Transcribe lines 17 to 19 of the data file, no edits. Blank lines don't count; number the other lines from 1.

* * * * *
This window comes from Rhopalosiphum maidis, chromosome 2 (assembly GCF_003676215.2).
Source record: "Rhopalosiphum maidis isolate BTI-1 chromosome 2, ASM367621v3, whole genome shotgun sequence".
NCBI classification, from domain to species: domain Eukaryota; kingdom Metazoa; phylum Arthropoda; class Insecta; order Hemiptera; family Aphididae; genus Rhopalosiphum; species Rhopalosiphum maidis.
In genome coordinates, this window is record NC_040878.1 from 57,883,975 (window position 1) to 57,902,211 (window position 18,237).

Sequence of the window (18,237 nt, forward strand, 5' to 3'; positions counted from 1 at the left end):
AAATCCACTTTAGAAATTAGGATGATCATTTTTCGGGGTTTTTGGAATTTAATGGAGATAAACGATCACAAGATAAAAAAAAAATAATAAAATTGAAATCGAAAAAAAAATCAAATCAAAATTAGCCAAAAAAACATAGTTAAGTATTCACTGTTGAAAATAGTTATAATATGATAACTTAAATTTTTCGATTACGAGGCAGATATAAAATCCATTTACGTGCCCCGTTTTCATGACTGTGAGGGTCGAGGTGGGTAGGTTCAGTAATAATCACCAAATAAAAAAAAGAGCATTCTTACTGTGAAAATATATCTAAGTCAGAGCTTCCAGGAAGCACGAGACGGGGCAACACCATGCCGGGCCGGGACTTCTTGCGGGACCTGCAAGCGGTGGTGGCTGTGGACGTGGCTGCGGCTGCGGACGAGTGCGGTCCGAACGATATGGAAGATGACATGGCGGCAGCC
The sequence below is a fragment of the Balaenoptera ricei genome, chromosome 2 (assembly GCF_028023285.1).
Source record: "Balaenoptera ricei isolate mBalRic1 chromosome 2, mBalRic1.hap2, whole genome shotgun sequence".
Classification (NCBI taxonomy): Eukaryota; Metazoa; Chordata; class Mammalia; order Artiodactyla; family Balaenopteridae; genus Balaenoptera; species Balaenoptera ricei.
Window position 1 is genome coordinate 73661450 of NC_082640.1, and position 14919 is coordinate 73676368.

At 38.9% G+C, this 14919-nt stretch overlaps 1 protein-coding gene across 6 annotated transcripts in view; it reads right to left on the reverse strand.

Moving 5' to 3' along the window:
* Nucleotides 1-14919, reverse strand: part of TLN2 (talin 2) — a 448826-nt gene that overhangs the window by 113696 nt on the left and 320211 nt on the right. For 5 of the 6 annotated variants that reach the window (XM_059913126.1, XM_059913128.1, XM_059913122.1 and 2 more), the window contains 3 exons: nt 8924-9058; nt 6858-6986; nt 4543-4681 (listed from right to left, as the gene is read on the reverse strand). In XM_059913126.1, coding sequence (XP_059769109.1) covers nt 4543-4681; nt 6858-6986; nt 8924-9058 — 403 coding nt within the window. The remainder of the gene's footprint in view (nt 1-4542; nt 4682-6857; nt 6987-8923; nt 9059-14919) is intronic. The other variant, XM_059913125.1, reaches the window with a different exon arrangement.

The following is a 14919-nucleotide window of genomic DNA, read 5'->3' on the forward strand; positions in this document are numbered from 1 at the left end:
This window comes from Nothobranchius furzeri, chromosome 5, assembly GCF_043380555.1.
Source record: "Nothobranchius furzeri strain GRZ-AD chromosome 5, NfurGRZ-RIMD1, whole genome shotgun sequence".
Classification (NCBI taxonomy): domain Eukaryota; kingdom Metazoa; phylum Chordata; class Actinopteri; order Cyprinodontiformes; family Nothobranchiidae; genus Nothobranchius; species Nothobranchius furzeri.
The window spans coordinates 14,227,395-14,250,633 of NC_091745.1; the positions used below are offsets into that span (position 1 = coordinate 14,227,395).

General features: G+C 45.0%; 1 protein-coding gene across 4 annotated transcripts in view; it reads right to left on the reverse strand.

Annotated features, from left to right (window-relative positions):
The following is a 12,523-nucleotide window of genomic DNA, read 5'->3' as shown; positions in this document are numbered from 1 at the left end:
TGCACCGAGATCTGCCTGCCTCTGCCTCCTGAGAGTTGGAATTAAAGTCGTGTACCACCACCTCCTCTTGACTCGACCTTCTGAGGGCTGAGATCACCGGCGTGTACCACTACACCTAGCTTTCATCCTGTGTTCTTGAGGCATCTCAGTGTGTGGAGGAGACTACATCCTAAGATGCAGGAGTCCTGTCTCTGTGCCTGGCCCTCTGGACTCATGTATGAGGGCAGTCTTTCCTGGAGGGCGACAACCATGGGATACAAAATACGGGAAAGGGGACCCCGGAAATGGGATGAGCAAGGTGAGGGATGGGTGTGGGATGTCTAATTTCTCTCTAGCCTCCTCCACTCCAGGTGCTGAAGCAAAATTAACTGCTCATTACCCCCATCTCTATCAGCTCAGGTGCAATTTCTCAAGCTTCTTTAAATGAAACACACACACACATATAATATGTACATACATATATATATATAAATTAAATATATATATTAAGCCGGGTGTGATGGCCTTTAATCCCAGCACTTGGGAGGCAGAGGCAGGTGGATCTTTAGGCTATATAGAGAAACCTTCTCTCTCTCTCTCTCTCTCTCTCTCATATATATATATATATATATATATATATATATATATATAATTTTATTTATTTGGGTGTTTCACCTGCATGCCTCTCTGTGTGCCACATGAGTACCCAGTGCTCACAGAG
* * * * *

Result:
Classification (NCBI taxonomy): domain Eukaryota; kingdom Metazoa; phylum Chordata; class Actinopteri; order Cyprinodontiformes; family Nothobranchiidae; genus Nothobranchius; species Nothobranchius furzeri.
The window spans coordinates 14,227,395-14,250,633 of NC_091745.1; the positions used below are offsets into that span (position 1 = coordinate 14,227,395).

General features: G+C 45.0%; 1 protein-coding gene across 4 annotated transcripts in view; it reads right to left on the reverse strand.